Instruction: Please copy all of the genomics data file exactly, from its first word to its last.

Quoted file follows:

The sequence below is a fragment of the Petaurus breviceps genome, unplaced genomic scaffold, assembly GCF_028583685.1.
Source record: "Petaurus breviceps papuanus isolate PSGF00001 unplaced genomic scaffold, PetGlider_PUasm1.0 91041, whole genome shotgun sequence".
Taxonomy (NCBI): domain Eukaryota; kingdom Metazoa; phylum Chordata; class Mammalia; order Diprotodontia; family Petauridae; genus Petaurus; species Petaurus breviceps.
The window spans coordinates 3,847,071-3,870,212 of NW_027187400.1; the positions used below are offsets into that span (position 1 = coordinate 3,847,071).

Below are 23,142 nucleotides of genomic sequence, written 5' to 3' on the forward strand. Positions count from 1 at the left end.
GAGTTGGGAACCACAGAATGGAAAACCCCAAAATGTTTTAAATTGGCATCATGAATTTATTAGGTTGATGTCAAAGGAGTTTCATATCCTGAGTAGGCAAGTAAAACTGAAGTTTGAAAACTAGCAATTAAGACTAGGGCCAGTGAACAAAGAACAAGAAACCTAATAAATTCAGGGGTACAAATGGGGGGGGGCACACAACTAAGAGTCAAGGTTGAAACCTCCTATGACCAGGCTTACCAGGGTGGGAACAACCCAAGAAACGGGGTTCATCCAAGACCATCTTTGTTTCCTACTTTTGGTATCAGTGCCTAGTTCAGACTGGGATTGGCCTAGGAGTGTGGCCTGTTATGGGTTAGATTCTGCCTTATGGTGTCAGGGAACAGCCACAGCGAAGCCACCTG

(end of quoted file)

The sequence below is a fragment of the Petaurus breviceps genome, unplaced genomic scaffold, assembly GCF_028583685.1.
Source record: "Petaurus breviceps papuanus isolate PSGF00001 unplaced genomic scaffold, PetGlider_PUasm1.0 91041, whole genome shotgun sequence".
Taxonomy (NCBI): domain Eukaryota; kingdom Metazoa; phylum Chordata; class Mammalia; order Diprotodontia; family Petauridae; genus Petaurus; species Petaurus breviceps.
The window spans coordinates 3,847,071-3,870,212 of NW_027187400.1; the positions used below are offsets into that span (position 1 = coordinate 3,847,071).

Below are 23,142 nucleotides of genomic sequence, written 5' to 3' on the forward strand. Positions count from 1 at the left end.
GAGTTGGGAACCACAGAATGGAAAACCCCAAAATGTTTTAAATTGGCATCATGAATTTATTAGGTTGATGTCAAAGGAGTTTCATATCCTGAGTAGGCAAGTAAAACTGAAGTTTGAAAACTAGCAATTAAGACTAGGGCCAGTGAACAAAGAACAAGAAACCTAATAAATTCAGGGGTACAAATGGGGGGGGGCACACAACTAAGAGTCAAGGTTGAAACCTCCTATGACCAGGCTTACCAGGGTGGGAACAACCCAAGAAACGGGGTTCATCCAAGACCATCTTTGTTTCCTACTTTTGGTATCAGTGCCTAGTTCAGACTGGGATTGGCCTAGGAGTGTGGCCTGTTATGGGTTAGATTCTGCCTTATGGTGTCAGGGAACAGCCACAGCGAAGCCACCTG